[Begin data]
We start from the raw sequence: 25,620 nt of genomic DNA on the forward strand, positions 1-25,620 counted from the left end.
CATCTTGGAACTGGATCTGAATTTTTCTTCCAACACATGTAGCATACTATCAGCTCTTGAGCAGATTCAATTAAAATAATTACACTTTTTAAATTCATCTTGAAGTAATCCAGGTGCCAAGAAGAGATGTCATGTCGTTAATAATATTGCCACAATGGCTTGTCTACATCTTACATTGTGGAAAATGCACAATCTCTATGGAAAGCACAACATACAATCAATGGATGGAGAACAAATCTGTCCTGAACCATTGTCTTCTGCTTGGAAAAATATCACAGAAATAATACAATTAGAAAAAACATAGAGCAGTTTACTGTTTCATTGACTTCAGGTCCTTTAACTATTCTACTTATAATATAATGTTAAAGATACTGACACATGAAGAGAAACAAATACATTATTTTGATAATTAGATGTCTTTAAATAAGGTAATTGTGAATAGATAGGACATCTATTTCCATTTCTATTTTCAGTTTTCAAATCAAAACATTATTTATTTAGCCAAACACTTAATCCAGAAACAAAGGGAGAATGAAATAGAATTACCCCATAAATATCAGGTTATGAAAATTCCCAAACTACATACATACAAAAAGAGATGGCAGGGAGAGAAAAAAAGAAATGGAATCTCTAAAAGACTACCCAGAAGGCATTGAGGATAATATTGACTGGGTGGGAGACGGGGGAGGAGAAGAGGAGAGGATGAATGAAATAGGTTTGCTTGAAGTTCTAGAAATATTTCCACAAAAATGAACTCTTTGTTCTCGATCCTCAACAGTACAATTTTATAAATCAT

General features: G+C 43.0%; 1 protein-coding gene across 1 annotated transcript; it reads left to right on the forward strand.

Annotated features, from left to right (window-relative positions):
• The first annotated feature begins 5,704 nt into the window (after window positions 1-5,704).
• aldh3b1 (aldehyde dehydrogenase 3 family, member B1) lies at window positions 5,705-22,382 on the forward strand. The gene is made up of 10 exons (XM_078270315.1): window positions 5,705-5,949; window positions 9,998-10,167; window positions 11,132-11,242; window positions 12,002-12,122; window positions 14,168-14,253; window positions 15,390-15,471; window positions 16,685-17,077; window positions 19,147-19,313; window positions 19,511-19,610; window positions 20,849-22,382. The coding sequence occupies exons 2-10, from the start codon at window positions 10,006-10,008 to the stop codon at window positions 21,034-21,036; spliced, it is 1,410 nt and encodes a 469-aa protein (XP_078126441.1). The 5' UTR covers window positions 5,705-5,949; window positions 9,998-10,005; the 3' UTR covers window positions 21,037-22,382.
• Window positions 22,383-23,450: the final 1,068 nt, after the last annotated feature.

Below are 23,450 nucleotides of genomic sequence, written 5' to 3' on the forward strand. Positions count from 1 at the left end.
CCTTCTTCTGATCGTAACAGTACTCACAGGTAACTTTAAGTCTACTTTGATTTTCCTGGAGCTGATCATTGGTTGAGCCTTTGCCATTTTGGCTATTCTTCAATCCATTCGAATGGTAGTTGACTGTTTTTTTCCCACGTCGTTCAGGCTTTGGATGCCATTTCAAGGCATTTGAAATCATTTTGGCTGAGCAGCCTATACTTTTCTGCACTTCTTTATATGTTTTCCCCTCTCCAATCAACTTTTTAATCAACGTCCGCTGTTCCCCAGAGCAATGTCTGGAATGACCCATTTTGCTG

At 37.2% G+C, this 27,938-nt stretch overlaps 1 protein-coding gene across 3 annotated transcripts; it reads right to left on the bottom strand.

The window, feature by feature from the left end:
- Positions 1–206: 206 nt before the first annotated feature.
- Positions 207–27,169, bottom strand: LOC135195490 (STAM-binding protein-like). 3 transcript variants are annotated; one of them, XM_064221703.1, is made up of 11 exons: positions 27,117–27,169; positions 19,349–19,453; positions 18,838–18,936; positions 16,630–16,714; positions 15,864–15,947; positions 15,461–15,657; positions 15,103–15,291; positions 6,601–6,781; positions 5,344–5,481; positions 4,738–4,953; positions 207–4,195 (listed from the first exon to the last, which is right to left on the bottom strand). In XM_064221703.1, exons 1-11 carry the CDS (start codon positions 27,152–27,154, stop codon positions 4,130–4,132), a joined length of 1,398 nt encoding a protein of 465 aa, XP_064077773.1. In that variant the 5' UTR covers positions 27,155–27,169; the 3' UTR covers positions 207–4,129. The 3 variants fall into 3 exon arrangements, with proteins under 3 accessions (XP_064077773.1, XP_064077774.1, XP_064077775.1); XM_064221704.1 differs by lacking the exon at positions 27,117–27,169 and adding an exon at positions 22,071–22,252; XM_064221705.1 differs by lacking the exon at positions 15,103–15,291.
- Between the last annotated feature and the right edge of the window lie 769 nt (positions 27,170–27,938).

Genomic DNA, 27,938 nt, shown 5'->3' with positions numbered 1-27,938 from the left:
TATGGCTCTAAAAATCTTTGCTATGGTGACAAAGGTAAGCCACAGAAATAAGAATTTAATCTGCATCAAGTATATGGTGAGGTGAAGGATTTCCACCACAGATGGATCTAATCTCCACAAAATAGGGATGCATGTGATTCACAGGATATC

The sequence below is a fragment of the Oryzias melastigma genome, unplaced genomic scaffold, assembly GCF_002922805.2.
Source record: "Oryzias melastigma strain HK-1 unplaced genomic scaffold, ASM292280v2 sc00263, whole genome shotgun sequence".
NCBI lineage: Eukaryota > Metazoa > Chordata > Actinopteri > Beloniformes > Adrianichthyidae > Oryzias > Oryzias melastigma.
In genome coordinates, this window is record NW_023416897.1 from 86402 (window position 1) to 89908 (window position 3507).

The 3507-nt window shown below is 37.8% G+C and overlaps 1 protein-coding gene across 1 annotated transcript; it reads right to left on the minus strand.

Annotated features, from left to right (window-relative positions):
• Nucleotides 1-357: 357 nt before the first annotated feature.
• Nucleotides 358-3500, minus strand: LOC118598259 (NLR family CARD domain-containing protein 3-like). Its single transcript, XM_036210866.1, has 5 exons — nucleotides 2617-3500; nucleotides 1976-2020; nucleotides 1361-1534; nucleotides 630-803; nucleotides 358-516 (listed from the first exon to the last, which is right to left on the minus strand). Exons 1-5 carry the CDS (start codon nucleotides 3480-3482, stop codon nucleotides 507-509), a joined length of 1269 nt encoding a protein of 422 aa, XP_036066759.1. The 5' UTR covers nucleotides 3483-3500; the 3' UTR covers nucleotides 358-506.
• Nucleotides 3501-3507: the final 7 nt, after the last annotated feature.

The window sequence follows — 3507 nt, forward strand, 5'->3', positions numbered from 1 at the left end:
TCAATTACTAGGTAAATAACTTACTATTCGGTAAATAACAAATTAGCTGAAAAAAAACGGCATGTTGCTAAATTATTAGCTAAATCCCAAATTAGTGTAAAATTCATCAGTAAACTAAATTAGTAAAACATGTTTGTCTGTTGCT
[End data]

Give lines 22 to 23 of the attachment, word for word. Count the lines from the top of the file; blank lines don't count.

Annotated features, from left to right (window-relative positions):
• Nucleotides 1-357: 357 nt before the first annotated feature.